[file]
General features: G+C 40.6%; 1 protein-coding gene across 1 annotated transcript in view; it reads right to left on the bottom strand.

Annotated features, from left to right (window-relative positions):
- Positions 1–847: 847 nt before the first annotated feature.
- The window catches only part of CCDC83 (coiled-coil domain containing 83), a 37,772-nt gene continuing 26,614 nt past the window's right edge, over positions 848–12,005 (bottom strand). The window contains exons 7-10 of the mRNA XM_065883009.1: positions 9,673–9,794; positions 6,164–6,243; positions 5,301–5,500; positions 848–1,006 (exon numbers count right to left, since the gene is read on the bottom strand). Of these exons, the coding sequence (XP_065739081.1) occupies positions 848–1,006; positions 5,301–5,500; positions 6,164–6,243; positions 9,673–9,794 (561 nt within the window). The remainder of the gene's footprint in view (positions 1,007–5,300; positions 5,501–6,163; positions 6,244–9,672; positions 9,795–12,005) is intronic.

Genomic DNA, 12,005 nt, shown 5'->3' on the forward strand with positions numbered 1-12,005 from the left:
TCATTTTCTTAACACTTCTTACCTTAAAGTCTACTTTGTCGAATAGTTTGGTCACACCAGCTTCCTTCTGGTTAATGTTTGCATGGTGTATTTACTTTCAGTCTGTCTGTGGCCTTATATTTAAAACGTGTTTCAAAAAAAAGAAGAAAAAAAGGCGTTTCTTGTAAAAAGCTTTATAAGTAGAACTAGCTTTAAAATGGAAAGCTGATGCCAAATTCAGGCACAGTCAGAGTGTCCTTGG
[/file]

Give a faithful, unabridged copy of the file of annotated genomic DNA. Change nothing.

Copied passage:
General features: G+C 40.6%; 1 protein-coding gene across 1 annotated transcript in view; it reads right to left on the bottom strand.

Annotated features, from left to right (window-relative positions):
- Positions 1–847: 847 nt before the first annotated feature.
- The window catches only part of CCDC83 (coiled-coil domain containing 83), a 37,772-nt gene continuing 26,614 nt past the window's right edge, over positions 848–12,005 (bottom strand). The window contains exons 7-10 of the mRNA XM_065883009.1: positions 9,673–9,794; positions 6,164–6,243; positions 5,301–5,500; positions 848–1,006 (exon numbers count right to left, since the gene is read on the bottom strand). Of these exons, the coding sequence (XP_065739081.1) occupies positions 848–1,006; positions 5,301–5,500; positions 6,164–6,243; positions 9,673–9,794 (561 nt within the window). The remainder of the gene's footprint in view (positions 1,007–5,300; positions 5,501–6,163; positions 6,244–9,672; positions 9,795–12,005) is intronic.

Genomic DNA, 12,005 nt, shown 5'->3' on the forward strand with positions numbered 1-12,005 from the left:
TCATTTTCTTAACACTTCTTACCTTAAAGTCTACTTTGTCGAATAGTTTGGTCACACCAGCTTCCTTCTGGTTAATGTTTGCATGGTGTATTTACTTTCAGTCTGTCTGTGGCCTTATATTTAAAACGTGTTTCAAAAAAAAGAAGAAAAAAAGGCGTTTCTTGTAAAAAGCTTTATAAGTAGAACTAGCTTTAAAATGGAAAGCTGATGCCAAATTCAGGCACAGTCAGAGTGTCCTTGG